Chemical Examination of Glass Fragments

Glass is one of the most frequently submitted and important materials for forensic trace evidence analysis.

Glass is commonly found at crime scenes, especially those involving car accidents, car theft, and burglaries. Glass fragments that are likely to remain on clothing for an extended period of time are extremely stable. They don’t degrade or change over time like biological evidence.

Glass has different physical and chemical properties due to different manufacturing methods and variations in raw material composition. Even two seemingly identical glass sources can be distinguished using sensitive and highly discriminating techniques.

Also Read: Glass (Physical Evidence)

Glass fragments chemical composition can be determined by a variety of Instruments:

▪️Scanning Electron Microscopy–Energy Dispersive X-ray Spectrometry (SEM-EDX)

▪️Laser-Ablation Sampling (LA-ICP-MS).

▪️Inductively Coupled Plasma–Optical Emission Spectrophotometry (ICP-OES)

▪️Inductively Coupled Plasma-Mass Spectrometry (ICP-MS), and,

▪️X-ray Fluorescence Spectrometry (XRF)

Also Read: Glass Fracture Patterns

▪️Scanning Electron Microscopy:

A focused electron beam is scanned over the surface of a sample in scanning electron microscopy, causing, among other things, the emission of X-rays. The intensity of the X-ray peaks in the measured spectrum correlates with the quantities of each element present in the sample area exposed to the electron beam, and the wavelengths or energies of the detected X-rays are used to identify the elements.

▪️Laser Ablation ICP-MS:

Laser ablation– inductively coupled plasma–mass spectrometry (LA-ICP-MS) is a relatively new technique that offers significant advantages over all previous methods. It can determine the elemental composition of a 0.5 mm fragment. A laser beam vaporises a small spot on the sample, which is then carried to an ICP furnace by a stream of inert gas, where the elements in the plasma sample are identified using MS.

The crater created in the LA step is about 75 mm in diameter, or less than the width of a human hair. The technique preserves the majority of the sample, can process very small fragments, is extremely effective at distinguishing between samples of the same type of glass, and can distinguish between different types of glass. However, the cost of the equipment, as well as the limited number of cases in which it can be used, do not justify its widespread use at this time.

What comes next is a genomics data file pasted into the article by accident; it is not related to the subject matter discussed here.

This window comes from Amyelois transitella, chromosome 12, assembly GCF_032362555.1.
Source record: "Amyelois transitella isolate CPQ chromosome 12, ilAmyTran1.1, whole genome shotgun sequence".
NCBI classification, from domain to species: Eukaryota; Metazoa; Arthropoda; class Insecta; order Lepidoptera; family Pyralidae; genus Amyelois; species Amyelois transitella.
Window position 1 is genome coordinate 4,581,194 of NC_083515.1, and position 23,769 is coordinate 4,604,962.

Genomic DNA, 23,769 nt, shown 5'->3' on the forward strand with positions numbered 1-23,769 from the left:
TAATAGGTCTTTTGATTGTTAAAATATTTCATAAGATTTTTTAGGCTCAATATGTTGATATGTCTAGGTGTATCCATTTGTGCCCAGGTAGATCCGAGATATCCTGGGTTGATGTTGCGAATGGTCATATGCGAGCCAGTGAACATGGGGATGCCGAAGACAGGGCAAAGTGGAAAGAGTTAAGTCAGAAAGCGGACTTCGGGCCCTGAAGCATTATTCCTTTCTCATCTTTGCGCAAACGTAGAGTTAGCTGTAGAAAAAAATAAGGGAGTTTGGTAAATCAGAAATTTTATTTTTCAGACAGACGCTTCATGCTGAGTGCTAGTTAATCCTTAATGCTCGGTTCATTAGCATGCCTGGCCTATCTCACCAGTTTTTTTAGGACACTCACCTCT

▪️Inductively Coupled Spectrophotometry:

In most ICPs, an electrical discharge is started in a flowing stream of inert gas, usually argon, and then sustained by a radio frequency field around it. With temperatures in the range of 7000–10,000 K, the resulting stable discharge, or plasma, resembles a small, continuously glowing flame. When a sample is introduced into plasma, it undergoes extensive atomization, ionisation, and excitation. The ions and atoms in the sample emit light at specific wavelengths as they enter cooler parts of the plasma and drop to lower excited states. This emission is dispersed with a spectrophotometer in an ICP-OES, and its intensity is measured.

▪️ICP Mass Spectrometry:

An awesome ionisation device is the inductively coupled plasma torch. Instruments that combine inductively coupled plasma as an ion isolator and detector with mass spectrometry as an ion detector have shown improved analytical capabilities suitable for glass fragment analysis. With single or multiple electron multiplier detectors, mass spectrometry instruments can be quadrupole, time-of-flight, or magnetic-sector designs.

▪️X-Ray Fluorescence Spectrometry:

X-ray fluorescence spectrometry is an elemental analysis technique that measures the characteristic X-rays emitted from a sample after it has been excited by an X-ray source. The detected X-ray energies or wavelengths are used to identify the elements, and the intensities of the X-ray peaks in the measured spectrum correlate with the amounts of each element present in the sample area exposed to the X-ray beam.

Sources & Differences
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  • Houck, M. M. (2004). Trace evidence analysis: more cases in mute witnesses. San Diego, CA: Academic Press.
  • Koons, R. D., Buscaglis, J., Bottrell, M., & Miller, E. T. (2002). Forensic glass comparisons. In R. Saferstein (Ed.), Forensic science handbook (2nd ed., Vol. 1). Upper Saddle River, NJ:Prentice-Hall.
  • Petraco, N., & Kubic, T. (2004). Color atlas and manual of microscopy for criminalists, chemists, and conservators. Boca Raton, FL: CRC Press.
  • Scientific Working Group for Materials Analysis (SWGMAT). (2005). Elemental analysis of glass. Forensic Science Communications, 7(1). http://www.i.gov/about-us/lab/forensic-science-communications/fsc/jan2005/ standards/2005standards10.htm